Valentine’s Day On Trial – Have We Become Bitter?


Cupid & Psyche

Originally I was going to write about how much Valentine’s day has become yet another commercialized holiday.  Sure, the day of love has become focused on the love of receiving things-jewelry, chocolate, flowers, etc.  In many ways, if one were just using a heterosexist lens, one would notice that there is expectation placed upon male partners to purchase gifts in order to receive sex from their female partners.   While there are many things I could say about this day of love (like the fact that I made a joke that referred to it as a level of sanctioned prostitution) I decided to take a different slant.  Especially after witnessing Valentine’s Day getting beaten like it was a piñata.

Over the past couple of days, I’ve had conversations with various individuals about the holiday.  I also committed a Facebook post to asking people about their feelings in regards to the holiday.  While I admit to over-analyzing and guilty of causing a thunderstorm on a sunny day (okay a bit dramatic and perhaps only sometimes), I had to take a step back and wonder why some of us have become overall bitter about Valentines Day.   Is it the mass frustration/confusion with the concept of love in all of its forms?  Is it the fact that at every turn, everyone is being encouraged to spend what they don’t have in a shaky economy?   It is the latter that has contributed to some of my frustrations around Christmas.  As for the former, many individuals (including myself) mentioned that the day of love was everyday, not once a year.  Someone I talked with posed a few questions, “So one day makes up for the rest of the 364 days that the person was being treated crappy in the relationship?  It is as if Valentine’s Day automatically erases inexcusable behavior and/or lack of romance in relationship.  What is that saying about what is okay and what is not okay in relationship?”   This point was well made especially when looking at the implications of gender that the holiday perpetuates.  While some may view this as harsh, many of these views about “everyday as opposed to one special day” including the previous opinion that was shared has some validity.  Sure, one could make a counter argument that we could use the same logic for birthdays or anniversaries-why celebrate one special day as opposed to an everyday birthday or anniversary?  On the other hand, I thought back to all of my past intimate relationships where Valentines Day was extremely important.  In fact I placed a lot of pressure on one day as if hoping that the individual I was involved with would redeem their past behavior with a grand gesture.   For me, the day of love once represented some hope that I carried for re-igniting my past relationships.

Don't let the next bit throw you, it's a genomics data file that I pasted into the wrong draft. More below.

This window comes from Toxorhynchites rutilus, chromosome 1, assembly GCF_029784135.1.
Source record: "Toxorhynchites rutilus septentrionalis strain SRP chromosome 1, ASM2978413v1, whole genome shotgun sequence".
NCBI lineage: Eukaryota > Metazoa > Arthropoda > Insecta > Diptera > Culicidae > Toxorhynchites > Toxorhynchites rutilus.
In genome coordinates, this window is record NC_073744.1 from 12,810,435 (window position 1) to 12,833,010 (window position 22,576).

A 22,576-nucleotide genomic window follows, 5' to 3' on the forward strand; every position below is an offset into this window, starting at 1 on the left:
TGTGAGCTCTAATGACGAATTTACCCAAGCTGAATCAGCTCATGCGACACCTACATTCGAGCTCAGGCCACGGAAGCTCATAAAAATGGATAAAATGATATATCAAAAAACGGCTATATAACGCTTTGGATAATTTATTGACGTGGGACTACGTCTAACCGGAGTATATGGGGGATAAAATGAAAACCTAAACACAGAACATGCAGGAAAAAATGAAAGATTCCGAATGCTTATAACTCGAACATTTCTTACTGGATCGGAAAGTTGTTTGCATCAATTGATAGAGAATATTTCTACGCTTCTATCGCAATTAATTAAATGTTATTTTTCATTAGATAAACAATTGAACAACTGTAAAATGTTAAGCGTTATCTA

In Defense of Valentine’s Day

In the days leading to the big V-Day, I came across a radio station that had a picture of cupid face down, shot in the back by his own arrow.  The caption next to the picture on the radio station’s website was “We are giving you a chance to tell us how much your Valentine’s Day is going to suck.”  A laughter of shock escaped from my lips while I added this to the growing list of V-day naysayers.   At the same time, it felt like this radio station was feeding into the culture of bitterness that seemed to spring from both singles and couples alike.   At this point, I felt like enough was enough.

While I often change my mind about holidays and how I choose to participate or not participate, there is something about Valentine’s Day (aside from what I mentioned earlier) that always connected with me.  The idea presented in the various myths/legends/stories of St. Valentine that someone believed in love enough to risk their life.  In my mind, the idea of taking a risk for love surpasses whatever Valentine’s has been created to be in American culture.   Ultimately, it is more important that no matter what any of us may individually feel about a holiday, we should be careful not to destroy how other people wish to engage in their ritual-even if we don’t understand it.  I am often an offender and I sometimes question why we are so attached to our holidays—but as a species, we thrive on ritual.  Holidays and celebrations are very much a part of our need to belong, share drink/food/space with one another, and create/re-create relationships with each other.  While days of commemoration/remembrance have become marketing opportunities—it might be more important that we recreate what these days/moments mean to us individually.  As one of my friends put it, “For a lot of people, especially couples, holidays break up the monotony.  It gives a chance to do something special on a specific day and something to look forward too amidst all of the routine.”

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